(Prayer: Appeal filed under Section 96 of the Civil Procedure Code, to set aside the judgment and decree dated 30.10.2017 made in O.S.No.186 of 2010 on the file of the Additional District and Sessions Judge, Chengalpattu.)
1. The appeal suit is directed against the judgment and decree dated 30.10.2017 passed in O.S.No.186 of 2010.
2. The plaintiff is the appellant in the appeal suit. The plaintiff is M/s.DTF Financial Services(P) Ltd., having its registered office at No.2, Gee Gee Minar, 23, College Road, Chennai – 600 006.
3. The facts in nutshell as narrated in the plaint are that the suit mentioned property belongs to the defendant. An agreement of sale was entered into between the plaintiff and the defendant on 28.04.2009, which was registered as Document No.1342/2009 in the office of the Sub-Registrar, Padappai. Title deeds in respect of the suit mentioned property was handed over to the plaintiff company. The total sale consideration agreed was Rs.11,00,000/-(Rupees Eleven Lakhs only) and a sum of Rs.4,00,000/- (Rupees Four Lakhs only) was paid by way of an advance amount to the defendant and the said advance amount was acknowledged by the defendant.
4. The contention of the plaintiff was that they were always ready and willing to pay the balance amount of sale consideration and for execution of sale deed pursuant to the suit sale agreement dated 28.04.2009. In spite of the demand made in this regard by the plaintiff, the defendant had provided an evasive reply and not executed sale agreement and not fulfil his portion of the contract and thereby committed breach, which resulted institution of suit for specific performance.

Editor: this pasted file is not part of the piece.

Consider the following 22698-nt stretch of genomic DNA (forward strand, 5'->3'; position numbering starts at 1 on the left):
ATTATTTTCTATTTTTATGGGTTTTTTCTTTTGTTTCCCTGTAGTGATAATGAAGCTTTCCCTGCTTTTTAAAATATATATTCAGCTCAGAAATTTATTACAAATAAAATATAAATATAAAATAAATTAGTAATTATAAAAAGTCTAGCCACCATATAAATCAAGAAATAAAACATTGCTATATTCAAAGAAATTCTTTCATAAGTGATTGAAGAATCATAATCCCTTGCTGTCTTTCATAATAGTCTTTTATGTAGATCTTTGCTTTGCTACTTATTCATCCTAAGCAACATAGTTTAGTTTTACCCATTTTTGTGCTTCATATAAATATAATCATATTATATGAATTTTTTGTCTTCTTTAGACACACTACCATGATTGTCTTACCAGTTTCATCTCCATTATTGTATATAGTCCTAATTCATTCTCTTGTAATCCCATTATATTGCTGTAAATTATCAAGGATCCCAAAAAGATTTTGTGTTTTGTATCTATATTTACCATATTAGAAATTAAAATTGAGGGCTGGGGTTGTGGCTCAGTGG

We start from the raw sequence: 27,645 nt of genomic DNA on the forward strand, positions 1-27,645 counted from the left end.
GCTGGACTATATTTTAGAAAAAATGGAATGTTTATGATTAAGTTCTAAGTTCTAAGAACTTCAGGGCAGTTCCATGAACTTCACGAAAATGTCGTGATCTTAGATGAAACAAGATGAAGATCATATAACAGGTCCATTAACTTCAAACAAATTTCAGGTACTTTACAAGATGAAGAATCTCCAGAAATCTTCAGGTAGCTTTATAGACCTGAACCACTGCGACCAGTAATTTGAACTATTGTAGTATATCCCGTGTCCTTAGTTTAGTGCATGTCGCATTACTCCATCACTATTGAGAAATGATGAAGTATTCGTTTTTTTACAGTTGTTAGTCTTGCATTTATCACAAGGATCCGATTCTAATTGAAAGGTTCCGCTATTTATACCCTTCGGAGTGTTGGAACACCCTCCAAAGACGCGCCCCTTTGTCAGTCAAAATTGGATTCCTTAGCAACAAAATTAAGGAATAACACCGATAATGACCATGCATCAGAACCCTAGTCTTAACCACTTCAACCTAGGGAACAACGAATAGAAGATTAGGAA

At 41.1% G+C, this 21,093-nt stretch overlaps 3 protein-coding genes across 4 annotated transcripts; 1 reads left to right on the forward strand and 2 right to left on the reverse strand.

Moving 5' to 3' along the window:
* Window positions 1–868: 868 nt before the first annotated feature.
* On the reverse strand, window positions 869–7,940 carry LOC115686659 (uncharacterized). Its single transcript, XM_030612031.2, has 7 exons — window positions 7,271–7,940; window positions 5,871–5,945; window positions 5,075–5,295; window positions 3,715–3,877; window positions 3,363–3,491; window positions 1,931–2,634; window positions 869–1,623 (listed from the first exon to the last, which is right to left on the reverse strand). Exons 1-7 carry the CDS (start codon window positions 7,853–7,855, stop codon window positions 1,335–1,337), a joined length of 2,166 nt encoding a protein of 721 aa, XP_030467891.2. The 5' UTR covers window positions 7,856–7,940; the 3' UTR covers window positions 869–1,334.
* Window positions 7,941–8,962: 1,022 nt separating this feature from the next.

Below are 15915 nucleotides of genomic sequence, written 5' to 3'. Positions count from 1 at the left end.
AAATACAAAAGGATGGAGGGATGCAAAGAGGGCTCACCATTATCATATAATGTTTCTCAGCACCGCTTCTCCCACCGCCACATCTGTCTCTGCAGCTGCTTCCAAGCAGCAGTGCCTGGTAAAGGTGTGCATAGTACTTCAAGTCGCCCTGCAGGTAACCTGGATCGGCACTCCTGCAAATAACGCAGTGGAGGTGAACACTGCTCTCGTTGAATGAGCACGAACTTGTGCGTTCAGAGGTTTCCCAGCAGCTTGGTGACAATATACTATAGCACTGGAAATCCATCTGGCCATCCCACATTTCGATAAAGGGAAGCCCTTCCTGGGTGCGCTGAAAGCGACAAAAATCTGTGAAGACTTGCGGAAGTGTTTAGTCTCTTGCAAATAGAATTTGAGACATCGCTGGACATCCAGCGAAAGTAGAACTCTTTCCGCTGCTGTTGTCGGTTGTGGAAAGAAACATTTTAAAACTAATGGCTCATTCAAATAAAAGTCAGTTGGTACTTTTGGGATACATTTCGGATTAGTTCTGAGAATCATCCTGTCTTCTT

5. The defendant denied the contentions in the plaint and has stated that the agreement was not intended for any sale and the value of the property even at the time of agreement was no way comparable to the sale consideration fixed in the sale agreement and in fact, the agreement was signed by way of security in lieu of the loan borrowed by the defendant from the plaintiff company. The oral agreement of the year 2008 with the plaintiff was also denied by the defendant. The defendant, in paragraph 8 of the written statement is also reiterated that the sale agreement had been executed only as security for the loan and it was never indented to be enforced against the defendant regarding the execution of sale of the suit mentioned property. In the event of such enforcement, the defendant would be put to irreparable loss and hardship and the same would result in unjust enrichment to the plaintiff since the value of the property during the relevant point of time was enormous and no way comparable with the sale consideration fixed in the suit sale agreement.
6. The trial Court framed the issues as to the genuinity of the suit sale agreement dated 28.04.2009, Whether the defendant has intended to sell the suit schedule property to the plaintiff or not; Whether the plaintiff is entitled for the alternate relief of refund of advance with interest.
7. The trial Court considered the nature of the agreement as well as the other documents and the evidences. The suit sale agreement dated 28.04.2009 stipulates that the vendor offered to sell schedule mentioned property for a total sale consideration of Rs.11,00,000/-(Rupees Eleven Lakhs only).
8. It is pertinent to note that at the time of signing the suit sale agreement, the Vendor has requested to pay advance towards the sale consideration as under: